On the 5th of every month, bloggers from around the world are open to write about rights and issues concerning women. First started by Shine and Marie, we’re hoping to bring a variety of women’s issues to the forefront to make people aware of what’s going on. For the month of May, we’ve chosen to write about Women’s Reproductive Rights and Issues. Please join us in telling us your stories, thoughts, and ideas on a monthly basis. To read the first installment, click here.
I’ve always imagined that it must be hard to work at a Planned Parenthood. I imagine that you want to be supportive of your patients and thankful, even, that some of the younger, teenage visitors have recognized you as a resource, and have taken that often terrifying step of coming in. And I imagine that you want to be cautious of seeming judgmental, while at the same time perhaps not condoning every situation that you see. I imagine that it might sometimes be hard to keep personal feelings in check.
The first time I went to Planned Parenthood was almost nine years ago so that I could start birth control. And that was when I met Mary.
She was my nurse, and one of the kindest women I’ve met. She could tell that I was nervous, and attempted to put me at ease.
She asked me about my boyfriend, who I’d told her was waiting in the lobby for me.
She smiled, she was gentle, and she didn’t judge me for my age, even though she was old enough to be my mother.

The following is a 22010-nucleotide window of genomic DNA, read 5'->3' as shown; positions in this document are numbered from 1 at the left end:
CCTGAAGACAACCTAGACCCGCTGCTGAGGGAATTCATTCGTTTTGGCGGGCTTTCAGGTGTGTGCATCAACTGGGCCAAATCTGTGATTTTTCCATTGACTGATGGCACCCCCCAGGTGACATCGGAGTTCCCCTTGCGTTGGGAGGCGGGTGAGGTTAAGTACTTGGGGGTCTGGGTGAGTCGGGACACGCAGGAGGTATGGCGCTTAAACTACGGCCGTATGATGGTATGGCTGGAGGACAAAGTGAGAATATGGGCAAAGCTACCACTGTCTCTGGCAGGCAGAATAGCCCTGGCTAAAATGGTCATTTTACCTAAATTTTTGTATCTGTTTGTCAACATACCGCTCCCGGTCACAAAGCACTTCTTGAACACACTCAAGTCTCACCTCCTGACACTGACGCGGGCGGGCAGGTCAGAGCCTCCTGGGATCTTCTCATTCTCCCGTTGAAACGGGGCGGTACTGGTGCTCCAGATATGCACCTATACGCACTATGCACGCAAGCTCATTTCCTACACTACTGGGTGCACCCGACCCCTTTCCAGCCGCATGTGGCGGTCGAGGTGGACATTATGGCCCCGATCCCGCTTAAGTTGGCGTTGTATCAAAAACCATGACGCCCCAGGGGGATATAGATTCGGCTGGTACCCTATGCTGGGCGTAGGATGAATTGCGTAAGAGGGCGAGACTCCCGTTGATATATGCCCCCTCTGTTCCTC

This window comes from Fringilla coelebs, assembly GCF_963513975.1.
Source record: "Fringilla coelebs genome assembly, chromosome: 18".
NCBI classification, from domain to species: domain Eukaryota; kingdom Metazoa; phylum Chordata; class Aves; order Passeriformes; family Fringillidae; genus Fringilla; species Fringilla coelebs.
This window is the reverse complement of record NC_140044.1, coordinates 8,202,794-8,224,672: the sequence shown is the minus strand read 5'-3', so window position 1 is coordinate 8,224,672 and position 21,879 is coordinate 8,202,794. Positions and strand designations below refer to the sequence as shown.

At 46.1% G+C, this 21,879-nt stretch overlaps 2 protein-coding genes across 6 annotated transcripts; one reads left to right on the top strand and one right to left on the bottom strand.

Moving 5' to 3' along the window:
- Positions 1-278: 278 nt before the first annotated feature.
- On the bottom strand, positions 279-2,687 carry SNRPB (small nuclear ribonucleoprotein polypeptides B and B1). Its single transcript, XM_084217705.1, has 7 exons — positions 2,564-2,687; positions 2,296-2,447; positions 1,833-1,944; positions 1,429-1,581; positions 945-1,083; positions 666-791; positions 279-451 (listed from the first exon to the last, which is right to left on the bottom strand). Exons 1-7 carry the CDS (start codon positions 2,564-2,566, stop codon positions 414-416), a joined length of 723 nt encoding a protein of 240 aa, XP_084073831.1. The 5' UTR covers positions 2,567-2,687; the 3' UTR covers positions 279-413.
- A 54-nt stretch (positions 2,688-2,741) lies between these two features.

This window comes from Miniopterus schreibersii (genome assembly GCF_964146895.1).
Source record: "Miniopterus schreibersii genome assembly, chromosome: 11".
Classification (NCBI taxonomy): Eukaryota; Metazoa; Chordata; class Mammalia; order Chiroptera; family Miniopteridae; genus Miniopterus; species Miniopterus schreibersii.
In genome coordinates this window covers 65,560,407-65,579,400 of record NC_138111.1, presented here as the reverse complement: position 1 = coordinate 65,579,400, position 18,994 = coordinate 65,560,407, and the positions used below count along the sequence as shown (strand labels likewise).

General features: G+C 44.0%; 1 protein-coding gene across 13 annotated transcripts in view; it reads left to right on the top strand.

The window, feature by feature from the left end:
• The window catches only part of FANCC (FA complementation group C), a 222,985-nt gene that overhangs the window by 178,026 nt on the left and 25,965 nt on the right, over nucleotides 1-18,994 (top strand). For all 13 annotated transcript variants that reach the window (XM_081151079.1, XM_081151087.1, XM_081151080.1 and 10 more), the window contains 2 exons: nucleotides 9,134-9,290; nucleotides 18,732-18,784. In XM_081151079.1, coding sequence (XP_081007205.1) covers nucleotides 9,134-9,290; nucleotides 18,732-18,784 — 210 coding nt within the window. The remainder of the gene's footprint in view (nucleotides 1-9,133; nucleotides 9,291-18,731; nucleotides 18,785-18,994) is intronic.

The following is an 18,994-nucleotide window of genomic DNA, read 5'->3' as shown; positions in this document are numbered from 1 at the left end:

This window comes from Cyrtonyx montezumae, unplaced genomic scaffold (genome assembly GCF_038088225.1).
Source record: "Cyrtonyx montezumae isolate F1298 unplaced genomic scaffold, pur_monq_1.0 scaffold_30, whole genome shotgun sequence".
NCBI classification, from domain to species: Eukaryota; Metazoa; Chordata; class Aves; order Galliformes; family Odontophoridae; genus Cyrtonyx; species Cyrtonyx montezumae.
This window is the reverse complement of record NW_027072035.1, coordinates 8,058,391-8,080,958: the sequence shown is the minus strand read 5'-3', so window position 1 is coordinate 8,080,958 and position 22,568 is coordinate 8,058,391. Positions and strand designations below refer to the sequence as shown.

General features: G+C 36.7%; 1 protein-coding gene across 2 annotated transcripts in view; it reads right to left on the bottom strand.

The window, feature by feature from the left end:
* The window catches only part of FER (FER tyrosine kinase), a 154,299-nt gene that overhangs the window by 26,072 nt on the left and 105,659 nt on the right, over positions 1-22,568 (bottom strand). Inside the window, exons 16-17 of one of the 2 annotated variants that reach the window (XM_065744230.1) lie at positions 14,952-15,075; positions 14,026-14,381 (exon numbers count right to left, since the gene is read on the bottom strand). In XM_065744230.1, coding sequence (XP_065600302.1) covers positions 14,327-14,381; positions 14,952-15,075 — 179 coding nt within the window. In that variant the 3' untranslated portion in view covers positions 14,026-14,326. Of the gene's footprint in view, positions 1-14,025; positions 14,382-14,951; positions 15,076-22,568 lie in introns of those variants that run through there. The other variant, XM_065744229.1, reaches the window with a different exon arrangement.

She made me feel free and comfortable to ask any questions that I might have. And did I ever. I left Planned Parenthood that day so much more relaxed than when I had gone in.
Fast forward a couple years later, when I had been off birth control for a few months, but, due to a blossoming relationship, wanted to go back on. Without going into too much detail, there had been some minor contact and, even though I knew I was all right, I just wanted to make sure before going back on the pill. So I scheduled another appointment and wasn’t nearly as nervous as the first time, after having Mary as my nurse.
I don’t remember the name of the woman who saw me this time. What I do remember is telling her my situation and her condescending tone when she asked, “How could you have let that happen?” I remember being shocked and shamed, and thinking that her reaction was uncalled for. I wasn’t asking for sympathy by any means – just a little understanding. And I was already there. I was taking care of myself.
After that appointment, I stopped going to Planned Parenthood. It was a combination of that particular attitude, and the lucky fact that my mom was supportive and willing to help me find a gynecologist.
But that experience made me so grateful for people like Mary, who are able to make a potentially scary experience a little less frightening, and who can put others at ease with a smile and some small talk.
And it made me recognize just how important the right attitude can be in such sensitive situations.